When writing leaves you speechless
Updated: Jul 8
– 3 ways to reclaim your words
Some days I go hours without speaking. My children go to school and then it’s seven hours before I speak to another living soul. Being a writer is a solitary pursuit – there’s no water-cooler moments when you work from home, all alone. I talk to friends, colleagues and editors, but these conversations mostly happen through my fingertips. I Tweet, I Insta, I email and I Whatsapp. Of course it's all very witty reportage, but it’s also often self-edited. A curated glimpse into my world. With the rise of social media, it’s become the same story in all of our lives – death of impromptu speech. People no longer just pick up the phone or pop by; these things must be scheduled, often weeks in advance. It's maddening. And in this way, many an hour tick, tick, tick, ticks by in silence. Then. . . a knock at the door. . .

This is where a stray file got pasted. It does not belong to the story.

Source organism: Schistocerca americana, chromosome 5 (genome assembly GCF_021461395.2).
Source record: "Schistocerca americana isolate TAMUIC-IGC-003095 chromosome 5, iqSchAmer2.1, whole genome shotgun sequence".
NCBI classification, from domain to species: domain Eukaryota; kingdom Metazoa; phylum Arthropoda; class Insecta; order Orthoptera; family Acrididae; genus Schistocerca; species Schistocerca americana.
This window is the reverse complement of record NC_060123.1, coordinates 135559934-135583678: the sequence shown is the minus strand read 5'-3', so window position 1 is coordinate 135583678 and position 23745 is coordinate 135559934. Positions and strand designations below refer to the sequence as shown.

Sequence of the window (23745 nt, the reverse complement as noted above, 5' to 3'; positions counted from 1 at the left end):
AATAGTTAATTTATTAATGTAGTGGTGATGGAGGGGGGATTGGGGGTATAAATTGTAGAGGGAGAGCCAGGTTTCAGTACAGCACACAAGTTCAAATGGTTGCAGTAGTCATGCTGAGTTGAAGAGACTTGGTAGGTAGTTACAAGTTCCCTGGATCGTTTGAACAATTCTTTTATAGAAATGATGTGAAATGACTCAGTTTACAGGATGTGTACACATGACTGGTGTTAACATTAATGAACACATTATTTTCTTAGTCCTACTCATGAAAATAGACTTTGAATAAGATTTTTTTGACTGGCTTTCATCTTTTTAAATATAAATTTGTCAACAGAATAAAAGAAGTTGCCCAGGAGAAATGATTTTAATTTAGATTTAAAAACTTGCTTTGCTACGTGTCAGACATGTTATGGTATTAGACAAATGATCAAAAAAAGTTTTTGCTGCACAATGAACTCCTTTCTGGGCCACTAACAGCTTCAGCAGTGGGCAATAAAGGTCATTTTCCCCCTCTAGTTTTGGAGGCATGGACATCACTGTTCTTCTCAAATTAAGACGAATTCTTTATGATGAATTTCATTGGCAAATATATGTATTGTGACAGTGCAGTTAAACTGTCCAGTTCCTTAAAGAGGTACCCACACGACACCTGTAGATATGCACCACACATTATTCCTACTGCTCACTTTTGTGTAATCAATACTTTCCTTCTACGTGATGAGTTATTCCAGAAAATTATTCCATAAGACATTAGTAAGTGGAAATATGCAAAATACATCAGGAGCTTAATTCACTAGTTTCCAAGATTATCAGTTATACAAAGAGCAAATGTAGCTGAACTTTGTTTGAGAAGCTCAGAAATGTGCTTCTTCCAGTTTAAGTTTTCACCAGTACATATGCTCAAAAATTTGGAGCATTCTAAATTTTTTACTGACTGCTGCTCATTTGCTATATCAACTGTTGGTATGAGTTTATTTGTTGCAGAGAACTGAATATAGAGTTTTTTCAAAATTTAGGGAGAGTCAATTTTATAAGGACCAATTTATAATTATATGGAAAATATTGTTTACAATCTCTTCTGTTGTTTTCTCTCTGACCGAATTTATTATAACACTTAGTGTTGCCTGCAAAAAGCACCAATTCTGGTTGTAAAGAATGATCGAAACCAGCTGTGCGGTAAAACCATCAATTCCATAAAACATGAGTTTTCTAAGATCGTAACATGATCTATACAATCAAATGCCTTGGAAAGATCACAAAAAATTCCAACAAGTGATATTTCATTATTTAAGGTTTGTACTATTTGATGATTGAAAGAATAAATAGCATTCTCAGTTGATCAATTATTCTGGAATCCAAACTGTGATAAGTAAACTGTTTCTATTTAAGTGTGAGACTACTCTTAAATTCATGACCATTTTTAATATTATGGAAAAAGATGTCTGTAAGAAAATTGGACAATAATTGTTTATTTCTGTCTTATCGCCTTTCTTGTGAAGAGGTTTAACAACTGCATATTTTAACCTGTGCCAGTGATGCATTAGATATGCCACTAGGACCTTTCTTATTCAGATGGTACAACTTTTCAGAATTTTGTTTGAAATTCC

It’s the postman.
AND I’M JUST SO HAPPY TO SEE HIM!
I fling open the door and a deluge of words come tumbling out in a croak – idle musings, the odd bit of interpretive dance. . . it’s all in a bit of a jumble. Those many hours of tapping, swiping and typing have left me positively speechless. Sentences trail off in lieu of an ellipsis (". . . "). Where I’d have inserted a perfect GIF, I’ve got to essentially act it out.
So how can we reclaim our words IRL? Well this is what I do. . .
It’s a lockout. I lock myself out of my phone, between 5pm and 7am. It was an easy settings change on the iPhone, I just tapped ‘screen time’ and set a limit. To avoid any unsanctioned binges, I make sure screen time maxes out at 60 minutes for the day.
I just call to say I love you. I now pick up the phone more and CALL. Cos a LOL is nowhere near as good as a real world laugh. Video is even better – it’s so good to see a face and so much easier to avoid misunderstandings.
I step away from the endless scroll. I’m not on social media very often, I spend maybe 10 minutes in the morning and 10 minutes in the afternoon doing the social media dance and then I step away. It means I may not have an army of followers, but I get to keep my sanity.
It’s a good start. And my real world conversations are starting to get back to normal, less muddled speech moments. As for the postman. . .
. . . well, he’s taken to hurling the mail onto the front step and fleeing down the drive. He might need a bit more convincing.